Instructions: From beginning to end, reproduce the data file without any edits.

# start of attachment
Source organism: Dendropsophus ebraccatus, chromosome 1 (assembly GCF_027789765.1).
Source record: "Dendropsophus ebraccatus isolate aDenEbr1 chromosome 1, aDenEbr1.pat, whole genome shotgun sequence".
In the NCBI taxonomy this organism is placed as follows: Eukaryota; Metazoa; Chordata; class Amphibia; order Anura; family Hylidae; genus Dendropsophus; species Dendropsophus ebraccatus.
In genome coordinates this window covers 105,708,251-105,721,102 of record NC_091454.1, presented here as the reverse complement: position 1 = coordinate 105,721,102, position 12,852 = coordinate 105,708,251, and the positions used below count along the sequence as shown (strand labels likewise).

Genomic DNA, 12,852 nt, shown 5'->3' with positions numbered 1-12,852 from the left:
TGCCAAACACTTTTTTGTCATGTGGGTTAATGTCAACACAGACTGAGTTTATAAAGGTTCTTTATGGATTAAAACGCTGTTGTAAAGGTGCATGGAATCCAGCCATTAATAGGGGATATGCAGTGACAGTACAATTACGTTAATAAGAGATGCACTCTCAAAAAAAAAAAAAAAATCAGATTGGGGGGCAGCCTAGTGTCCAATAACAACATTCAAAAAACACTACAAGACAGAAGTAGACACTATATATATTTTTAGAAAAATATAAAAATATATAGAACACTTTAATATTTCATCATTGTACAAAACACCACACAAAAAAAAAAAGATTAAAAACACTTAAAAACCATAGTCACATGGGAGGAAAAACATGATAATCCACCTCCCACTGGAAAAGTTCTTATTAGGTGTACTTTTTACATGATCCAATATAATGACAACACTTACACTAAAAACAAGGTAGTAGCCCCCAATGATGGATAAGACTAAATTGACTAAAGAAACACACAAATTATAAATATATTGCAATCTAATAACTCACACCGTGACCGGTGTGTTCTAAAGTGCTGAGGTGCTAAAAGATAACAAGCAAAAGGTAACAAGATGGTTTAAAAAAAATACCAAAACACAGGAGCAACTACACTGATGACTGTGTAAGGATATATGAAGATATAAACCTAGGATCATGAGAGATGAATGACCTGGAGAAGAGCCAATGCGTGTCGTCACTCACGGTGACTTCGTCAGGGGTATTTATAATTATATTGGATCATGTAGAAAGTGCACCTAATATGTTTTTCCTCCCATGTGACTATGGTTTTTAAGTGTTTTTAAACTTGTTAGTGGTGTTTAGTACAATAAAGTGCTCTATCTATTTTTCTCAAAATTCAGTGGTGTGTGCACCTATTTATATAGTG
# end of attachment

Source organism: Dendropsophus ebraccatus, chromosome 1 (assembly GCF_027789765.1).
Source record: "Dendropsophus ebraccatus isolate aDenEbr1 chromosome 1, aDenEbr1.pat, whole genome shotgun sequence".
In the NCBI taxonomy this organism is placed as follows: Eukaryota; Metazoa; Chordata; class Amphibia; order Anura; family Hylidae; genus Dendropsophus; species Dendropsophus ebraccatus.
In genome coordinates this window covers 105,708,251-105,721,102 of record NC_091454.1, presented here as the reverse complement: position 1 = coordinate 105,721,102, position 12,852 = coordinate 105,708,251, and the positions used below count along the sequence as shown (strand labels likewise).

Genomic DNA, 12,852 nt, shown 5'->3' with positions numbered 1-12,852 from the left:
TGCCAAACACTTTTTTGTCATGTGGGTTAATGTCAACACAGACTGAGTTTATAAAGGTTCTTTATGGATTAAAACGCTGTTGTAAAGGTGCATGGAATCCAGCCATTAATAGGGGATATGCAGTGACAGTACAATTACGTTAATAAGAGATGCACTCTCAAAAAAAAAAAAAAAATCAGATTGGGGGGCAGCCTAGTGTCCAATAACAACATTCAAAAAACACTACAAGACAGAAGTAGACACTATATATATTTTTAGAAAAATATAAAAATATATAGAACACTTTAATATTTCATCATTGTACAAAACACCACACAAAAAAAAAAAGATTAAAAACACTTAAAAACCATAGTCACATGGGAGGAAAAACATGATAATCCACCTCCCACTGGAAAAGTTCTTATTAGGTGTACTTTTTACATGATCCAATATAATGACAACACTTACACTAAAAACAAGGTAGTAGCCCCCAATGATGGATAAGACTAAATTGACTAAAGAAACACACAAATTATAAATATATTGCAATCTAATAACTCACACCGTGACCGGTGTGTTCTAAAGTGCTGAGGTGCTAAAAGATAACAAGCAAAAGGTAACAAGATGGTTTAAAAAAAATACCAAAACACAGGAGCAACTACACTGATGACTGTGTAAGGATATATGAAGATATAAACCTAGGATCATGAGAGATGAATGACCTGGAGAAGAGCCAATGCGTGTCGTCACTCACGGTGACTTCGTCAGGGGTATTTATAATTATATTGGATCATGTAGAAAGTGCACCTAATATGTTTTTCCTCCCATGTGACTATGGTTTTTAAGTGTTTTTAAACTTGTTAGTGGTGTTTAGTACAATAAAGTGCTCTATCTATTTTTCTCAAAATTCAGTGGTGTGTGCACCTATTTATATAGTG